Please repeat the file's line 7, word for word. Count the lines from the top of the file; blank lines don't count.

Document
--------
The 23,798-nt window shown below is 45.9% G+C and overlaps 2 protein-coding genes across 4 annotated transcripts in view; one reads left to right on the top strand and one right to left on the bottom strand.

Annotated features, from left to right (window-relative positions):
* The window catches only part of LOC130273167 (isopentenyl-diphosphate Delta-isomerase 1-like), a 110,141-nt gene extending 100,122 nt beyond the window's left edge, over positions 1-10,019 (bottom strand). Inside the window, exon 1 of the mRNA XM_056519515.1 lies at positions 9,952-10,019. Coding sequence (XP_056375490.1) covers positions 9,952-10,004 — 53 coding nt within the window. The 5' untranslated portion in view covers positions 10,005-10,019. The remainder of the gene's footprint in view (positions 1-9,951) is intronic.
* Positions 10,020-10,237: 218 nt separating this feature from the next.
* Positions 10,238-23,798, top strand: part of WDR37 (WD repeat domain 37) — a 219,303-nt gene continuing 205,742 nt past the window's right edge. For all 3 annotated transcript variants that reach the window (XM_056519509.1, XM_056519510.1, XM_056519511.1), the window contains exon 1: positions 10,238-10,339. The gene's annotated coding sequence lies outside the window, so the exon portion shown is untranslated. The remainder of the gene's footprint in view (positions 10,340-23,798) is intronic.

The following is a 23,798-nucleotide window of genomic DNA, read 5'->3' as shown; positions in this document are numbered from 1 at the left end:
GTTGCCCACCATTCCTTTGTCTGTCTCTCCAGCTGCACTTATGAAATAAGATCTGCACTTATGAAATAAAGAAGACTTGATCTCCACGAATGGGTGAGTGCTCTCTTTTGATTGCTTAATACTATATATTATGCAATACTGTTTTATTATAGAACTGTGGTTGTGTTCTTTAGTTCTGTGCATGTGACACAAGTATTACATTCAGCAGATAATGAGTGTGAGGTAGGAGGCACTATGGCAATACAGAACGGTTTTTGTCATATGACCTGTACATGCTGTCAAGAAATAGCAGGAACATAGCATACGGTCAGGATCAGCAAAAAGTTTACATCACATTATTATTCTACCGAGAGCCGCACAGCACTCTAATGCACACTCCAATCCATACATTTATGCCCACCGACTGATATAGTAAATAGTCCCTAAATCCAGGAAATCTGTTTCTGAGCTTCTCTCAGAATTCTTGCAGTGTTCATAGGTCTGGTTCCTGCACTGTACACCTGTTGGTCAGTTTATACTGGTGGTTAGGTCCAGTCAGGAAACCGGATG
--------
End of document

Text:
GTTGCCCACCATTCCTTTGTCTGTCTCTCCAGCTGCACTTATGAAATAAGATCTGCACTTATGAAATAAAGAAGACTTGATCTCCACGAATGGGTGAGTGCTCTCTTTTGATTGCTTAATACTATATATTATGCAATACTGTTTTATTATAGAACTGTGGTTGTGTTCTTTAGTTCTGTGCATGTGACACAAGTATTACATTCAGCAGATAATGAGTGTGAGGTAGGAGGCACTATGGCAATACAGAACGGTTTTTGTCATATGACCTGTACATGCTGTCAAGAAATAGCAGGAACATAGCATACGGTCAGGATCAGCAAAAAGTTTACATCACATTATTATTCTACCGAGAGCCGCACAGCACTCTAATGCACACTCCAATCCATACATTTATGCCCACCGACTGATATAGTAAATAGTCCCTAAATCCAGGAAATCTGTTTCTGAGCTTCTCTCAGAATTCTTGCAGTGTTCATAGGTCTGGTTCCTGCACTGTACACCTGTTGGTCAGTTTATACTGGTGGTTAGGTCCAGTCAGGAAACCGGATG